Seven publicly traded U.S. corporations represented on President Barack Obama’s advisory council for jobs and competitiveness — including General Electric Co. (GE) and Intel Corp. (INTC) — have devoted a growing pool of their non-U.S. earnings to investments in other countries.
As a group, multinational companies with current or former chief executive officers on Obama’s jobs council have, over the past four years, almost doubled the cumulative amounts they’ve reinvested overseas, according to data compiled by Bloomberg.
By doing so, companies may be able to take advantage of faster-growing markets or lower production costs, and they can defer U.S. income taxes on profits from overseas sales. Underscoring the difference between corporate interests and the national interest, they’re also investing money elsewhere that could be helping the U.S. economy, said former U.S. Labor Secretary Robert Reich.
“That’s a signal that they are betting less on America,” Reich said. “We’ve got to understand there’s a fundamental difference between the competitiveness of these companies and the competitiveness of America and American workers.”
GE Chairman and CEO Jeffrey Immelt is chairman of the 26- member President’s Council on Jobs and Competitiveness. Members from U.S. multinational corporations include Intel CEO and President Paul Otellini, Citigroup Inc. (C) Chairman Richard Parsons, American Express Co. (AXP) Chairman and CEO Kenneth Chenault, DuPont Co. Chairman and CEO Ellen Kullman, Eastman Kodak Co. (EK) Chairman and CEO Antonio Perez, and former Procter & Gamble Co. (PG) Chairman A.G. Lafley.
Jim Owens, former Caterpillar Inc. (CAT) chairman and CEO, who isn’t on the council, said large U.S.-based companies generally are expanding overseas investments as economic growth rates in emerging markets offer better opportunities. Executives from those companies can offer the Obama administration useful advice on making the U.S. more competitive, he said.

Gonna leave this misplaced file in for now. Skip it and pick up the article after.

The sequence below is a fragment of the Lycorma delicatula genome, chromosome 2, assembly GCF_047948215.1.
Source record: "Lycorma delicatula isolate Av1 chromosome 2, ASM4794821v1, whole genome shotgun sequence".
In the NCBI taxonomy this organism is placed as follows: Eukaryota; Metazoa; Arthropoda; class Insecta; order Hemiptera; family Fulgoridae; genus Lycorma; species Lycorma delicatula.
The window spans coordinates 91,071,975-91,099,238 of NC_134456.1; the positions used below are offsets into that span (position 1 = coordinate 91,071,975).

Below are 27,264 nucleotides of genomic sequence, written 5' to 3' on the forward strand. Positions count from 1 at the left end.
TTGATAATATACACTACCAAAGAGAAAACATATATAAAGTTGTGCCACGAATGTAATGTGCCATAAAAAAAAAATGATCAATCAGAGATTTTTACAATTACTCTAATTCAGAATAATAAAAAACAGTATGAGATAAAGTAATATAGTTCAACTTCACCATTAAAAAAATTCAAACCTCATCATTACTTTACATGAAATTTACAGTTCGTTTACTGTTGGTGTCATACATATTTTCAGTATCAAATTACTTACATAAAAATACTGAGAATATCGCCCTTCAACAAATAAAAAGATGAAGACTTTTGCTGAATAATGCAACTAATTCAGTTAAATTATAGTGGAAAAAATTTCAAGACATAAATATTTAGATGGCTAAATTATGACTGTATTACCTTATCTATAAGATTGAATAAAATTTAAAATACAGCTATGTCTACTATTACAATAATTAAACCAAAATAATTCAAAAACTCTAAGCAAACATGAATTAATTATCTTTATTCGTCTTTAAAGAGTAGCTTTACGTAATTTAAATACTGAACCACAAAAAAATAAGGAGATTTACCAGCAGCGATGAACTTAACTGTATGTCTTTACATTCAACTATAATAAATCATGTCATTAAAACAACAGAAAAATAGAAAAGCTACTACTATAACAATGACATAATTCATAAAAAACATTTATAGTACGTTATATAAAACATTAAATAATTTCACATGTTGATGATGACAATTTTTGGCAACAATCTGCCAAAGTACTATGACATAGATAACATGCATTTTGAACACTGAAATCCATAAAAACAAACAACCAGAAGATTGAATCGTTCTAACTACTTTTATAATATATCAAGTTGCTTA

“The reality is that corporations make investments to the best advantage of their shareholders,” Owens said. “The United States government should be in the business of stimulating economic growth and making sure our economy is competitive in the world market. That will attract more investment from U.S firms, as well as foreign firms.”
In addition to the seven companies that have disclosed growing international investments since 2005, Obama’s council includes executives from some public companies that don’t have international sales or aren’t based in the U.S., and some closely held corporations that don’t have to disclose earnings information. Two union officials and two academics are also on the panel.
‘Permanently Reinvested Earnings’
At Xerox Corp. (XRX), where advisory council member Ursula Burns is chairman and CEO, reinvested earnings for 2010 were the same as they were in 2005. AOL Inc. (AOL), whose founder Steve Case is on the council, was spun off from Time Warner Inc. (TWX) in 2009 and hadn’t made disclosure filings for all of the past five years.
Overall, the U.S. public companies represented on the council reported $197 billion of what are known as “permanently reinvested earnings” as of 2010, up from $103 billion in 2006, according to annual reports and disclosures filed with the Securities and Exchange Commission.
Companies can defer U.S. taxes on profits of foreign subsidiaries until the income is brought home to the U.S. parent. Companies that would owe U.S. taxes on overseas profits can avoid payment by reinvesting the proceeds abroad.
Overseas Holdings Grow